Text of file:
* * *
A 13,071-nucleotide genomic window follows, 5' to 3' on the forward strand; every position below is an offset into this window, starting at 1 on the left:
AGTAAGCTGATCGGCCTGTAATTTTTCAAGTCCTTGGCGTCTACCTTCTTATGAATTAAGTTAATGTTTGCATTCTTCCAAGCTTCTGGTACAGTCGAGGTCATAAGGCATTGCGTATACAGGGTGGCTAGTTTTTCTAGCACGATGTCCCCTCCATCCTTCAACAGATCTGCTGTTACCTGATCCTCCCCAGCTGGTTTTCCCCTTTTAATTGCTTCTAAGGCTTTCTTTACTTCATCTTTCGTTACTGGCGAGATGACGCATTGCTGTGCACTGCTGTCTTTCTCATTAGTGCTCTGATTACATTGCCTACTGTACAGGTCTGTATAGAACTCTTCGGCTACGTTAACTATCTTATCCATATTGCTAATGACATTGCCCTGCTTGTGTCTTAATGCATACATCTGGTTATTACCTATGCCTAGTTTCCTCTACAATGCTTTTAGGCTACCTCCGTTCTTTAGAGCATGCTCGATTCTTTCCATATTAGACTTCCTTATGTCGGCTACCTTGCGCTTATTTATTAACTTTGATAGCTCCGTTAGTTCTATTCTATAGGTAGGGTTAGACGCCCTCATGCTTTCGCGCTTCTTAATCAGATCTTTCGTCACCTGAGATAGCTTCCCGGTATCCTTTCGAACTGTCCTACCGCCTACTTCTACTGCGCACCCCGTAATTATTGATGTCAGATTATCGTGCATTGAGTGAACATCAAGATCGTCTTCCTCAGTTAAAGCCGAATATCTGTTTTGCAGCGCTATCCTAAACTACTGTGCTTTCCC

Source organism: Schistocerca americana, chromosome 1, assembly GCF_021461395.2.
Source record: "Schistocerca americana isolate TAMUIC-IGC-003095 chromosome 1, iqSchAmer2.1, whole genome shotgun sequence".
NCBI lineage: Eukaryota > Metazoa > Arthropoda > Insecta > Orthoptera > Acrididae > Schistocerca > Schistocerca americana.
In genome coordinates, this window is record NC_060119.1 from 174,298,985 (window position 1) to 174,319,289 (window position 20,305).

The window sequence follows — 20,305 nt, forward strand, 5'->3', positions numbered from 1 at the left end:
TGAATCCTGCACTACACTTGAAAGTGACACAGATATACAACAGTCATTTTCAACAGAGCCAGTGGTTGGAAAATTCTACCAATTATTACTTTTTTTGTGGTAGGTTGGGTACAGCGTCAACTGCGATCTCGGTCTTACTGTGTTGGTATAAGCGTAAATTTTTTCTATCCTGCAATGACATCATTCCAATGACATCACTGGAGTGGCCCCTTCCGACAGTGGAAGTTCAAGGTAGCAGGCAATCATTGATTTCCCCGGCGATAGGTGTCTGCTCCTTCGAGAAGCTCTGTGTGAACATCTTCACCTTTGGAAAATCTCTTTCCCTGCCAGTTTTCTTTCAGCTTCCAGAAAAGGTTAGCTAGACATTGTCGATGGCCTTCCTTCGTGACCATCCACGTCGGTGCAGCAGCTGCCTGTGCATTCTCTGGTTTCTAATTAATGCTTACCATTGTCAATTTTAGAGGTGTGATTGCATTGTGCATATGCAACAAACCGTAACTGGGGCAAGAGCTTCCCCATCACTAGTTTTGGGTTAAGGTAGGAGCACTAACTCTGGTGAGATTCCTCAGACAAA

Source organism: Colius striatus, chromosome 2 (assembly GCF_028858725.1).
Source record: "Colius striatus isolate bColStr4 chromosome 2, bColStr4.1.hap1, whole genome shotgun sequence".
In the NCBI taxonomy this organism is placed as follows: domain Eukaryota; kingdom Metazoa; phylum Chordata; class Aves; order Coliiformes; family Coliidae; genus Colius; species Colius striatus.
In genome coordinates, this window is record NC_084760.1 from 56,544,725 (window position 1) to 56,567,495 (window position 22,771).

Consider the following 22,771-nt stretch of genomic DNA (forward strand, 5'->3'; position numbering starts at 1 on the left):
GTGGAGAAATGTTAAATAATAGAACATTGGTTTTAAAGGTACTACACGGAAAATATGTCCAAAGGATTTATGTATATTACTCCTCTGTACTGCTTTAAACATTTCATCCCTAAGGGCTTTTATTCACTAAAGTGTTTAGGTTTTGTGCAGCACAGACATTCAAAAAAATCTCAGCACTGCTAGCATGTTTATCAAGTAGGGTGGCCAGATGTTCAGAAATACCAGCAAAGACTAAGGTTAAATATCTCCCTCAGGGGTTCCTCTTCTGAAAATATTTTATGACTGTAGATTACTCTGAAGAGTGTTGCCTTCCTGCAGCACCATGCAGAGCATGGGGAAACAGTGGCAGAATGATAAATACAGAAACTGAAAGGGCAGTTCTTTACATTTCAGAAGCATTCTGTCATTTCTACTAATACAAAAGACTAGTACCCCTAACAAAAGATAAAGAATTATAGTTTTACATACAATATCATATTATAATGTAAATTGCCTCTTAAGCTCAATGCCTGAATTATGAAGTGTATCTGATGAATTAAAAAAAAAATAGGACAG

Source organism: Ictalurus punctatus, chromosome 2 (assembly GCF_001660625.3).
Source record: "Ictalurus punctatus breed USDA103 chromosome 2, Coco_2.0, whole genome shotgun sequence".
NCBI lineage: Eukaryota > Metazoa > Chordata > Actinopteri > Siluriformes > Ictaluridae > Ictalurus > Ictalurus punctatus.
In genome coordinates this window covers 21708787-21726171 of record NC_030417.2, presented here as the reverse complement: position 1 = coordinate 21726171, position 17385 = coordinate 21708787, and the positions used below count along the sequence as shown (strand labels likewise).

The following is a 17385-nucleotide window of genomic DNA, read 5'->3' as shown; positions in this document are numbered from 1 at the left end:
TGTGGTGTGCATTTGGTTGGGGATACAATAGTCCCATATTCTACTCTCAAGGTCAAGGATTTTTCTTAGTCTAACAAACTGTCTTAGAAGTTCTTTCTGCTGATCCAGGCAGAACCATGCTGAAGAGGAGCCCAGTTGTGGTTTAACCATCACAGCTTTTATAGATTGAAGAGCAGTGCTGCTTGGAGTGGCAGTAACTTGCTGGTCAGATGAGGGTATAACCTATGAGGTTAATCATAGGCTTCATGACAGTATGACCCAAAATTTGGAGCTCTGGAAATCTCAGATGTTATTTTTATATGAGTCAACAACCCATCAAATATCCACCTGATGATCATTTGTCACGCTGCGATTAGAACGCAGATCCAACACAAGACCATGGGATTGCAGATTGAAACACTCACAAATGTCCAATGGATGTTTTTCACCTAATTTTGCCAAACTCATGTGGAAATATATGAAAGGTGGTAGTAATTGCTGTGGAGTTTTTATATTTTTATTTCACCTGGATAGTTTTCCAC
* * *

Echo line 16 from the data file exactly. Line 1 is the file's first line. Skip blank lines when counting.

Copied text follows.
Source record: "Ictalurus punctatus breed USDA103 chromosome 2, Coco_2.0, whole genome shotgun sequence".